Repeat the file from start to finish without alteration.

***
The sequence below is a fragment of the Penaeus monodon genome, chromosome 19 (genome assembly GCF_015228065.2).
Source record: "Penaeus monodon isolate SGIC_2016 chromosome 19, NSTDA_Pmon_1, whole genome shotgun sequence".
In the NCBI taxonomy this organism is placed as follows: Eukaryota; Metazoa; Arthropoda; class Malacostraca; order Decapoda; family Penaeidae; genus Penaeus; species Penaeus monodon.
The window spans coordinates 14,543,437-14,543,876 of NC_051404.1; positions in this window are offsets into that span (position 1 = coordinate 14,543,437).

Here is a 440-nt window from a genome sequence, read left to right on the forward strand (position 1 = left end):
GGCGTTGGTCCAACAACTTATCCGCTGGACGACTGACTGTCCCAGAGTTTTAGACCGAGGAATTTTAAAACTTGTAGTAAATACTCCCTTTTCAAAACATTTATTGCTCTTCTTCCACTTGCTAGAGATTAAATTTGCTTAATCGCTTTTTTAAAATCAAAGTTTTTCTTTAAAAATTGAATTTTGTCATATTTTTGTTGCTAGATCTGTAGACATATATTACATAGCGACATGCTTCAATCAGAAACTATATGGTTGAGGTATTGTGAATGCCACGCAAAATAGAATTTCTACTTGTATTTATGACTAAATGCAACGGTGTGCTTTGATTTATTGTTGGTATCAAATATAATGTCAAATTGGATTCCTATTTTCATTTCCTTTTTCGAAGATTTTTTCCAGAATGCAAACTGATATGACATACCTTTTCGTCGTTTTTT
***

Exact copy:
The sequence below is a fragment of the Penaeus monodon genome, chromosome 19 (genome assembly GCF_015228065.2).
Source record: "Penaeus monodon isolate SGIC_2016 chromosome 19, NSTDA_Pmon_1, whole genome shotgun sequence".
In the NCBI taxonomy this organism is placed as follows: Eukaryota; Metazoa; Arthropoda; class Malacostraca; order Decapoda; family Penaeidae; genus Penaeus; species Penaeus monodon.
The window spans coordinates 14,543,437-14,543,876 of NC_051404.1; positions in this window are offsets into that span (position 1 = coordinate 14,543,437).

Here is a 440-nt window from a genome sequence, read left to right on the forward strand (position 1 = left end):
GGCGTTGGTCCAACAACTTATCCGCTGGACGACTGACTGTCCCAGAGTTTTAGACCGAGGAATTTTAAAACTTGTAGTAAATACTCCCTTTTCAAAACATTTATTGCTCTTCTTCCACTTGCTAGAGATTAAATTTGCTTAATCGCTTTTTTAAAATCAAAGTTTTTCTTTAAAAATTGAATTTTGTCATATTTTTGTTGCTAGATCTGTAGACATATATTACATAGCGACATGCTTCAATCAGAAACTATATGGTTGAGGTATTGTGAATGCCACGCAAAATAGAATTTCTACTTGTATTTATGACTAAATGCAACGGTGTGCTTTGATTTATTGTTGGTATCAAATATAATGTCAAATTGGATTCCTATTTTCATTTCCTTTTTCGAAGATTTTTTCCAGAATGCAAACTGATATGACATACCTTTTCGTCGTTTTTT